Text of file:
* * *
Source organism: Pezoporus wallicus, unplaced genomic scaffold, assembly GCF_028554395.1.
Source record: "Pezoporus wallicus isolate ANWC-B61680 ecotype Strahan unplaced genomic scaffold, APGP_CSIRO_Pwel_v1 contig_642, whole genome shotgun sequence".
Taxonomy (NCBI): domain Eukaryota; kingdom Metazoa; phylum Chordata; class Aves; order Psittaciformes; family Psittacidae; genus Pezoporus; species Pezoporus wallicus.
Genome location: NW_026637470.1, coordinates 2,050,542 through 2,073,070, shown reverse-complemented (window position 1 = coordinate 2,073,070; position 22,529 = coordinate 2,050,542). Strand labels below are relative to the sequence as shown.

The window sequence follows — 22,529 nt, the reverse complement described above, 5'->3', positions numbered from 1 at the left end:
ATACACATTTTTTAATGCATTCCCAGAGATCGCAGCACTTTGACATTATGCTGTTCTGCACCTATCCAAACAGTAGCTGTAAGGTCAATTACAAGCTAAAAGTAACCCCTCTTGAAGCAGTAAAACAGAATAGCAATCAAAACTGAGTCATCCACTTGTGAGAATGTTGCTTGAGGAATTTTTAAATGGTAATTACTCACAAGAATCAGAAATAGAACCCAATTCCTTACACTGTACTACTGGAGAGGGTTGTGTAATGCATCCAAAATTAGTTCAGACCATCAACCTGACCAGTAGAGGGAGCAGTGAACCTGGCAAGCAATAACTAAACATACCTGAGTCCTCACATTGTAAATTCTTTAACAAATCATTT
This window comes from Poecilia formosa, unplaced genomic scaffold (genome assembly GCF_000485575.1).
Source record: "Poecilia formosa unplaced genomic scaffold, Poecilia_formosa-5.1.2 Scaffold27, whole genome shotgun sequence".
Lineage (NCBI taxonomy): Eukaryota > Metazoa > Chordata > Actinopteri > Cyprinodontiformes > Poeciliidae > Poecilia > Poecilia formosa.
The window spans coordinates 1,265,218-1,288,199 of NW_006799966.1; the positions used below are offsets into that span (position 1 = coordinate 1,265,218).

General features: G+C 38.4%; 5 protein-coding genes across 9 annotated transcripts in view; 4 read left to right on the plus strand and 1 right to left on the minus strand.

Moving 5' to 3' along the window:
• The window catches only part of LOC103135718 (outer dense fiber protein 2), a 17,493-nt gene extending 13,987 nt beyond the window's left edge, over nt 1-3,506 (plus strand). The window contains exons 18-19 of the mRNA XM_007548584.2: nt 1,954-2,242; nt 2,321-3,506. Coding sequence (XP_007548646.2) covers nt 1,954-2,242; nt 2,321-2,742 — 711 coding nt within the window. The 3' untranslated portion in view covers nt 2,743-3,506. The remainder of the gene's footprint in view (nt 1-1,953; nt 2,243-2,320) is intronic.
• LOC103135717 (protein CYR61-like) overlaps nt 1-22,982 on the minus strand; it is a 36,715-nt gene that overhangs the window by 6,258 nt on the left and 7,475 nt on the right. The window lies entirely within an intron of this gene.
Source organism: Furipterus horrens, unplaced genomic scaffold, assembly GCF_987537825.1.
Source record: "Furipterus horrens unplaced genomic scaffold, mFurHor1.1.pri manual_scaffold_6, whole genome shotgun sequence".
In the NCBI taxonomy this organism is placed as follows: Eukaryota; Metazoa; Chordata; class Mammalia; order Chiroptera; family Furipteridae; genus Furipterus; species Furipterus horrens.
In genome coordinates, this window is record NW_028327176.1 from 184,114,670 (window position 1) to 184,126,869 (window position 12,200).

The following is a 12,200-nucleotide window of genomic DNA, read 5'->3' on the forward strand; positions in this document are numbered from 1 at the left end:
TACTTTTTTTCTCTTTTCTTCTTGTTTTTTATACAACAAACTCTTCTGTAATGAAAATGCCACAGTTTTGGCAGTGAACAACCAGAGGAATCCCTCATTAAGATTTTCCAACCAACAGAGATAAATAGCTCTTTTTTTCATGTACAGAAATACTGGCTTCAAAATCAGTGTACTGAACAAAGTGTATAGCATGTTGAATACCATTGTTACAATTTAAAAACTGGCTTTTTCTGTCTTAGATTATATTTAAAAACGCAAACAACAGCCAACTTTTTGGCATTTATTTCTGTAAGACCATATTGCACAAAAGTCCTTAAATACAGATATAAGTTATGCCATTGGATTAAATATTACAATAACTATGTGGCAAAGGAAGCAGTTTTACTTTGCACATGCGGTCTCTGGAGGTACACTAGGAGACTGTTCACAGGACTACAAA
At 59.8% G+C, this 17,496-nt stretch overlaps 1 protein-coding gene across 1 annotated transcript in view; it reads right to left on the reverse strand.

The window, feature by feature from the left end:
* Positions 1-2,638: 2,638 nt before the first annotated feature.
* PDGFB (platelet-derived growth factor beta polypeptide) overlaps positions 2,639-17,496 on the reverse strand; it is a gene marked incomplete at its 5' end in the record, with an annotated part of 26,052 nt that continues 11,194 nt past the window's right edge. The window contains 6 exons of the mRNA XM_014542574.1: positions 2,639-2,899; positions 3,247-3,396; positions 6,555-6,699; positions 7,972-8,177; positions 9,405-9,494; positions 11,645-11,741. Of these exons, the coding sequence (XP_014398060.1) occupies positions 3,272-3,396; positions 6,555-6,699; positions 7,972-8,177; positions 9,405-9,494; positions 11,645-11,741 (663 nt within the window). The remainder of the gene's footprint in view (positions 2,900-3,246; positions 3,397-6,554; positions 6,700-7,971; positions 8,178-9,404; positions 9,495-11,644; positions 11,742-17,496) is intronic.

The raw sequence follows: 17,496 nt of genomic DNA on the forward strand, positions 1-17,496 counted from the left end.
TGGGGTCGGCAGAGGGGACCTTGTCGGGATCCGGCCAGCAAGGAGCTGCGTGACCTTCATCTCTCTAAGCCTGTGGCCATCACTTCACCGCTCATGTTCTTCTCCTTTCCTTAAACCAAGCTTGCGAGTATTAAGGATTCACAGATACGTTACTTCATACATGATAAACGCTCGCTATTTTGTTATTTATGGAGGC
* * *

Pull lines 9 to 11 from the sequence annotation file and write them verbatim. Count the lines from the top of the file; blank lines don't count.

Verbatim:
Lineage (NCBI taxonomy): Eukaryota > Metazoa > Chordata > Actinopteri > Cyprinodontiformes > Poeciliidae > Poecilia > Poecilia formosa.
The window spans coordinates 1,265,218-1,288,199 of NW_006799966.1; the positions used below are offsets into that span (position 1 = coordinate 1,265,218).

General features: G+C 38.4%; 5 protein-coding genes across 9 annotated transcripts in view; 4 read left to right on the plus strand and 1 right to left on the minus strand.